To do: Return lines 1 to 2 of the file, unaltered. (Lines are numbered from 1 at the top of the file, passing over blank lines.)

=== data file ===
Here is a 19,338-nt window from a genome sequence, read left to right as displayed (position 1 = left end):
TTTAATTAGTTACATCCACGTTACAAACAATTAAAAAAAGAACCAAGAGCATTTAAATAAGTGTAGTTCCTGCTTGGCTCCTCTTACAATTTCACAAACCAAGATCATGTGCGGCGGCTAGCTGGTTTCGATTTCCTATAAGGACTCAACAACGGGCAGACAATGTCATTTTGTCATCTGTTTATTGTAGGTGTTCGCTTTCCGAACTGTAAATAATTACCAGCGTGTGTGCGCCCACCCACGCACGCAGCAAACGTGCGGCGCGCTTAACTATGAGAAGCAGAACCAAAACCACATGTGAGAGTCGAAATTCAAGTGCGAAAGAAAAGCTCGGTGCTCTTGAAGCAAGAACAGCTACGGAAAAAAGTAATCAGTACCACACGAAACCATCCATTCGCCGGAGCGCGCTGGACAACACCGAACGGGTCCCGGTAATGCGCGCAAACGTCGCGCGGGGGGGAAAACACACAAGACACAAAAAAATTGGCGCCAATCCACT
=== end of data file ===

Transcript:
Here is a 19,338-nt window from a genome sequence, read left to right as displayed (position 1 = left end):
TTTAATTAGTTACATCCACGTTACAAACAATTAAAAAAAGAACCAAGAGCATTTAAATAAGTGTAGTTCCTGCTTGGCTCCTCTTACAATTTCACAAACCAAGATCATGTGCGGCGGCTAGCTGGTTTCGATTTCCTATAAGGACTCAACAACGGGCAGACAATGTCATTTTGTCATCTGTTTATTGTAGGTGTTCGCTTTCCGAACTGTAAATAATTACCAGCGTGTGTGCGCCCACCCACGCACGCAGCAAACGTGCGGCGCGCTTAACTATGAGAAGCAGAACCAAAACCACATGTGAGAGTCGAAATTCAAGTGCGAAAGAAAAGCTCGGTGCTCTTGAAGCAAGAACAGCTACGGAAAAAAGTAATCAGTACCACACGAAACCATCCATTCGCCGGAGCGCGCTGGACAACACCGAACGGGTCCCGGTAATGCGCGCAAACGTCGCGCGGGGGGGAAAACACACAAGACACAAAAAAATTGGCGCCAATCCACT